But, as reported here, last month the US Sentencing Commission ultimately decided not to advance any guideline amendments addressing the issue of acquitted conduct in this year's amendment cycle.  This USSC decision served, in a sense, to punt this matter back to the Justices.  (The issues and possible work of SCOTUS and the USSC on acquitted conduct are not identical, but they do overlap in various possible ways.)  Excitingly, SCOTUS seems to be back at it as the McClinton docket sheet now shows this case will be reviewed again next week by the Justices at their May 11 conference.

I still think the odds of a cert grant on this issue to be remote.  Stll, I think it important that SCOTUS indicate, one way or another, if it is inclined to review this important issue anew a quarter-century after its Watts ruling.  A host of new Fifth and Sixth Amendment jurisprudence raising questions about the practice of acquitted conduct sentencing enhancements could certainly justify review, but the Justices have been disinclined to revisit this issue for quite some time. 

A few recent of many, many prior related posts:

May 3, 2023 in Procedure and Proof at Sentencing, Sentences Reconsidered, Who Sentences | Permalink | Comments (76)

May 2, 2023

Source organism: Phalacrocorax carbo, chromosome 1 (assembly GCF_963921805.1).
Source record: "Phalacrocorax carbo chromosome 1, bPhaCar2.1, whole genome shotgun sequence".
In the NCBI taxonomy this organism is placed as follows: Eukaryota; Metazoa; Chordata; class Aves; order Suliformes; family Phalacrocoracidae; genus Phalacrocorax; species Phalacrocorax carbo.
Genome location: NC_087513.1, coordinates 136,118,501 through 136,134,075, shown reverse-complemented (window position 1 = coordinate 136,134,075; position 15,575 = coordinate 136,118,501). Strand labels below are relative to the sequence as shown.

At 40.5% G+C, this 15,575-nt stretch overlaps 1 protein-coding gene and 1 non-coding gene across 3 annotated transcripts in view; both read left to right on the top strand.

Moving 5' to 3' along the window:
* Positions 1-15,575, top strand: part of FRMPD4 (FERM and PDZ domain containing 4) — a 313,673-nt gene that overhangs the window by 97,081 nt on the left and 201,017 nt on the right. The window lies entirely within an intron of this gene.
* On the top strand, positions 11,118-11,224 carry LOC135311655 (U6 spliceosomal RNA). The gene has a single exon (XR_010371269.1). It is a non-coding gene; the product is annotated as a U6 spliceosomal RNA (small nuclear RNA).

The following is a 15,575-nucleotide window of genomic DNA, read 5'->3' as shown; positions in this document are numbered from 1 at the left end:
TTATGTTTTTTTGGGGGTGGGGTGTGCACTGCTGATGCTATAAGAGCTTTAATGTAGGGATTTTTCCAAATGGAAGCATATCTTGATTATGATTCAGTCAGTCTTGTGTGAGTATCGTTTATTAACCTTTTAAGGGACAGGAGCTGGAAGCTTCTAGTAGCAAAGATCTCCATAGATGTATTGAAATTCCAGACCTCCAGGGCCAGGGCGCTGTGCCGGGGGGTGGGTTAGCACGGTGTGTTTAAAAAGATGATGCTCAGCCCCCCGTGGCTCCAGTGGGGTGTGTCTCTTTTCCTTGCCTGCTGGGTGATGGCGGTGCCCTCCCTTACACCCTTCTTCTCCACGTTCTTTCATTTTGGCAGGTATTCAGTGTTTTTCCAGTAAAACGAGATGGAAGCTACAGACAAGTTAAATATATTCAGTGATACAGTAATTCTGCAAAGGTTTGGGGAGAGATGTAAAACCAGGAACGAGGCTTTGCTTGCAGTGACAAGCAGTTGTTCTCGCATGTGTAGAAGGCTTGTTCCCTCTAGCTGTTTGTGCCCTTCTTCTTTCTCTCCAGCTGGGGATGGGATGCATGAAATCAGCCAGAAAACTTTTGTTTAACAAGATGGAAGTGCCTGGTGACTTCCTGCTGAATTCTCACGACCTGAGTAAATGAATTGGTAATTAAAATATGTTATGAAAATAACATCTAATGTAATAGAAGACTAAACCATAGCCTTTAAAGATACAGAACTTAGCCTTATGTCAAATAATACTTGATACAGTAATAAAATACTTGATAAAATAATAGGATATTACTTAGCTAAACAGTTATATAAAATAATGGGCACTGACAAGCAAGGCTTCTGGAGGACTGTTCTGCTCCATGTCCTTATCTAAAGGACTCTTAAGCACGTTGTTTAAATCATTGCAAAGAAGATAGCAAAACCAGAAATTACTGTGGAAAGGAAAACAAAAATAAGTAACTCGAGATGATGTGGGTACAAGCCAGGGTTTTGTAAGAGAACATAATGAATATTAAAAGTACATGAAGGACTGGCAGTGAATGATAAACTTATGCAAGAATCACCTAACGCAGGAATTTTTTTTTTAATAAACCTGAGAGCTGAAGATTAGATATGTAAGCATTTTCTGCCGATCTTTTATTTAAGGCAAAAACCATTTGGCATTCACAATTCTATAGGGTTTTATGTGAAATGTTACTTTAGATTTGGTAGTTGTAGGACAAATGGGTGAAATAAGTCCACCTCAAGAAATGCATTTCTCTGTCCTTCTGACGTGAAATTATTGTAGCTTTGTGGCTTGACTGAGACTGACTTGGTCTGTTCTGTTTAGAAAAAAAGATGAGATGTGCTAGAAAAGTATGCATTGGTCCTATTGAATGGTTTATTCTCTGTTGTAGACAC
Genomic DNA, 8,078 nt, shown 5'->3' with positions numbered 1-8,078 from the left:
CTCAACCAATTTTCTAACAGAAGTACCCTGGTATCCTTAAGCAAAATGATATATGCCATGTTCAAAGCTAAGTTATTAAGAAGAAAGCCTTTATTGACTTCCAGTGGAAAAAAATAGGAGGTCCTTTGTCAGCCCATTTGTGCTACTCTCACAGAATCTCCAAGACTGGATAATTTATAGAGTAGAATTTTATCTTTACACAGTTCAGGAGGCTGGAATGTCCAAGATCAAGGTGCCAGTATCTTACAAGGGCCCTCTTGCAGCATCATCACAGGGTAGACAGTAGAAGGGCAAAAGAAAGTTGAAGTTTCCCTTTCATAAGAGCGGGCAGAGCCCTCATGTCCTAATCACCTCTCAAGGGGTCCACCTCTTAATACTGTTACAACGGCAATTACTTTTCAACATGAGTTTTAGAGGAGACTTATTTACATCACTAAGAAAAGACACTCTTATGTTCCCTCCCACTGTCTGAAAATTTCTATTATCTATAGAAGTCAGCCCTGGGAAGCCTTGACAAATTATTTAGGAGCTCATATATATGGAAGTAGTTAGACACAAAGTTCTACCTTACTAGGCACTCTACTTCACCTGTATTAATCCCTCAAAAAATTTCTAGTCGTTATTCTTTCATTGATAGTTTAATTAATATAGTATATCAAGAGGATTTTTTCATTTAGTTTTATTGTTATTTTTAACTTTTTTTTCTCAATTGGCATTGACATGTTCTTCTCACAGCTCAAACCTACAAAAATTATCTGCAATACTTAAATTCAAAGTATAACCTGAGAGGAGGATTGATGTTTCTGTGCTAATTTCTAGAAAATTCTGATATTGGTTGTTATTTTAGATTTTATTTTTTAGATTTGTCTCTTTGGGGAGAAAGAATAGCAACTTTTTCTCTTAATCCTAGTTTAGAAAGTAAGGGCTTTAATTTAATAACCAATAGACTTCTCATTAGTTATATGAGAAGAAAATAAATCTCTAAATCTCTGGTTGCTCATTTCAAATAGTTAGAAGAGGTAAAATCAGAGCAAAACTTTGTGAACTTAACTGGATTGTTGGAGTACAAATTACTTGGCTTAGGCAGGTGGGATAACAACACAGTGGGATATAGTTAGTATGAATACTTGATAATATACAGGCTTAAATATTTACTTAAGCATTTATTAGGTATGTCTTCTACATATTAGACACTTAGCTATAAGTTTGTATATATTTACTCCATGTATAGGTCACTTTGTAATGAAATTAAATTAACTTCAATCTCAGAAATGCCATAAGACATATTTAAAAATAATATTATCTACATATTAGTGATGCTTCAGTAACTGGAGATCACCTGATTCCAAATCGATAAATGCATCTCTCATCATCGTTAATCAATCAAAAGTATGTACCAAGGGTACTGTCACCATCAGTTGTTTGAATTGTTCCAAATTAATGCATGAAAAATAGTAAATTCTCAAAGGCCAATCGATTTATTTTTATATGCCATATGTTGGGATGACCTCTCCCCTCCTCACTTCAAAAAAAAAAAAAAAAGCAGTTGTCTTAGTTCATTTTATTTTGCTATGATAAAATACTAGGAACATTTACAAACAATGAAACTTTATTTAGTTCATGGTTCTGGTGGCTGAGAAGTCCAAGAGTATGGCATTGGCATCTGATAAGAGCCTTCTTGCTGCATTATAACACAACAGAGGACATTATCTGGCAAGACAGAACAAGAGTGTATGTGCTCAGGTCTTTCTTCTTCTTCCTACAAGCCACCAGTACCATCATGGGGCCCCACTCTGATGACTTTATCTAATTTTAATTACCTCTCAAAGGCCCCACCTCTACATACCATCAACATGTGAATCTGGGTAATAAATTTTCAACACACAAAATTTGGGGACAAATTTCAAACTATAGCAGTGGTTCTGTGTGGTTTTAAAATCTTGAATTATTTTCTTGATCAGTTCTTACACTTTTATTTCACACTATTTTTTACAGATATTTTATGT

"Guilty Minds"

The title of this post is the title of this new paper recently posted to SSRN authored by Michael Serota. Here is its abstract:

This Article develops a new vision of mens rea by returning to a bygone era’s conception of the guilty mind.  The common law understanding of mens rea is broad and moralistic; it encompasses all mental characteristics bearing on an actor’s blameworthiness.  Undertheorized and oft neglected, this “Guilty Minds” approach has been replaced with the Model Penal Code’s reconceptualization of mens rea as the purpose, knowledge, recklessness, or negligence applicable to every element of a criminal offense.  Modern criminal law’s embrace of this narrower and more legalistic “PKRN” approach to mens rea has brought with it many well-known benefits.  But there are also overlooked costs of divorcing mens rea doctrine from its moral foundations.  This Article demonstrates how the Guilty Minds approach, once clarified and refined, can address these costs while revealing a promising new pathway for criminal law reform.

Synthesizing a wide body of experimental research, the Article transforms the historically vague Guilty Minds approach into a multi-dimensional model of culpability rooted in the community’s sense of justice.  Drawing on contemporary criminal theory, the Article then makes the moral philosophical case for viewing this reconceptualization of mens rea as a critical constraint on criminal liability.  After identifying structural flaws in contemporary mens rea policies that violate this constraint, the Article proposes a novel statutory solution: an insufficient blameworthiness defense, which empowers factfinders to dismiss charges based upon a structured assessment of an accused’s mitigating mental states.  The Article argues that the proposed defense would be accessible to juries, administrable by courts, and harmonious with the PKRN approach — thereby providing all U.S. jurisdictions with an effective way to bolster mens rea protections in their criminal codes.